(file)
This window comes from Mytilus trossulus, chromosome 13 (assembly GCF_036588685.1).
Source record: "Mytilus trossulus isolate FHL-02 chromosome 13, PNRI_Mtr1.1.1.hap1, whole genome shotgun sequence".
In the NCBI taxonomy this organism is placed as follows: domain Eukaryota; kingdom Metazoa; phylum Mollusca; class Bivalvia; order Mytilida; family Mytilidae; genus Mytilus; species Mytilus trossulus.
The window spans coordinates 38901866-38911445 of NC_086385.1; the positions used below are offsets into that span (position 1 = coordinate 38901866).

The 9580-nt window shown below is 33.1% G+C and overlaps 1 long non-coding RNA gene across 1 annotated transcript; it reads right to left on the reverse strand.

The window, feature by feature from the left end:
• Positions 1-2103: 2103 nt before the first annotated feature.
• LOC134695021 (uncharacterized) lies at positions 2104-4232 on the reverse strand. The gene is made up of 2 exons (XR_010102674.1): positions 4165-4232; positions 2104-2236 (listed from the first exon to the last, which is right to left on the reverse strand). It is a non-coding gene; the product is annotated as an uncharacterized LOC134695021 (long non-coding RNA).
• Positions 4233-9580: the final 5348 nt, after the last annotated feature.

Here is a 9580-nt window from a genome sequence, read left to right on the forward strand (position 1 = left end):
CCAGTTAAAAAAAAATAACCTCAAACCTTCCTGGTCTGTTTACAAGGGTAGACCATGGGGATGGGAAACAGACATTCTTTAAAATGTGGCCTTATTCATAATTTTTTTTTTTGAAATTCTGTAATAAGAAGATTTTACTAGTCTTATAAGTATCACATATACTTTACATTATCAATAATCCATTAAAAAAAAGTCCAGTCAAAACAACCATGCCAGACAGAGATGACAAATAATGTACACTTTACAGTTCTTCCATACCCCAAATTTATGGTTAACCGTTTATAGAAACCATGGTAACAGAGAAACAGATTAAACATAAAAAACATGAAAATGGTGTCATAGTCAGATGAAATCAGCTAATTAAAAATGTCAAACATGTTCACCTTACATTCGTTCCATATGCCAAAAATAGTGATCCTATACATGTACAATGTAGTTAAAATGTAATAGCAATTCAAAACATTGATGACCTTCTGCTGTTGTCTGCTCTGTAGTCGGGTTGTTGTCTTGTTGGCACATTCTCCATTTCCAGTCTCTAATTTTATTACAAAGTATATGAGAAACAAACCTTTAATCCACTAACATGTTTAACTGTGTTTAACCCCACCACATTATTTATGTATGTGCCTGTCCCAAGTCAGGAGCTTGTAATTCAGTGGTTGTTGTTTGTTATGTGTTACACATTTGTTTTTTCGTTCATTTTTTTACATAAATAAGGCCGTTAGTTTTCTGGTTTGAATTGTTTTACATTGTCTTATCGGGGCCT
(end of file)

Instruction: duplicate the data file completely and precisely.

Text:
This window comes from Mytilus trossulus, chromosome 13 (assembly GCF_036588685.1).
Source record: "Mytilus trossulus isolate FHL-02 chromosome 13, PNRI_Mtr1.1.1.hap1, whole genome shotgun sequence".
In the NCBI taxonomy this organism is placed as follows: domain Eukaryota; kingdom Metazoa; phylum Mollusca; class Bivalvia; order Mytilida; family Mytilidae; genus Mytilus; species Mytilus trossulus.
The window spans coordinates 38901866-38911445 of NC_086385.1; the positions used below are offsets into that span (position 1 = coordinate 38901866).

The 9580-nt window shown below is 33.1% G+C and overlaps 1 long non-coding RNA gene across 1 annotated transcript; it reads right to left on the reverse strand.

The window, feature by feature from the left end:
• Positions 1-2103: 2103 nt before the first annotated feature.
• LOC134695021 (uncharacterized) lies at positions 2104-4232 on the reverse strand. The gene is made up of 2 exons (XR_010102674.1): positions 4165-4232; positions 2104-2236 (listed from the first exon to the last, which is right to left on the reverse strand). It is a non-coding gene; the product is annotated as an uncharacterized LOC134695021 (long non-coding RNA).
• Positions 4233-9580: the final 5348 nt, after the last annotated feature.

Here is a 9580-nt window from a genome sequence, read left to right on the forward strand (position 1 = left end):
CCAGTTAAAAAAAAATAACCTCAAACCTTCCTGGTCTGTTTACAAGGGTAGACCATGGGGATGGGAAACAGACATTCTTTAAAATGTGGCCTTATTCATAATTTTTTTTTTTGAAATTCTGTAATAAGAAGATTTTACTAGTCTTATAAGTATCACATATACTTTACATTATCAATAATCCATTAAAAAAAAGTCCAGTCAAAACAACCATGCCAGACAGAGATGACAAATAATGTACACTTTACAGTTCTTCCATACCCCAAATTTATGGTTAACCGTTTATAGAAACCATGGTAACAGAGAAACAGATTAAACATAAAAAACATGAAAATGGTGTCATAGTCAGATGAAATCAGCTAATTAAAAATGTCAAACATGTTCACCTTACATTCGTTCCATATGCCAAAAATAGTGATCCTATACATGTACAATGTAGTTAAAATGTAATAGCAATTCAAAACATTGATGACCTTCTGCTGTTGTCTGCTCTGTAGTCGGGTTGTTGTCTTGTTGGCACATTCTCCATTTCCAGTCTCTAATTTTATTACAAAGTATATGAGAAACAAACCTTTAATCCACTAACATGTTTAACTGTGTTTAACCCCACCACATTATTTATGTATGTGCCTGTCCCAAGTCAGGAGCTTGTAATTCAGTGGTTGTTGTTTGTTATGTGTTACACATTTGTTTTTTCGTTCATTTTTTTACATAAATAAGGCCGTTAGTTTTCTGGTTTGAATTGTTTTACATTGTCTTATCGGGGCCT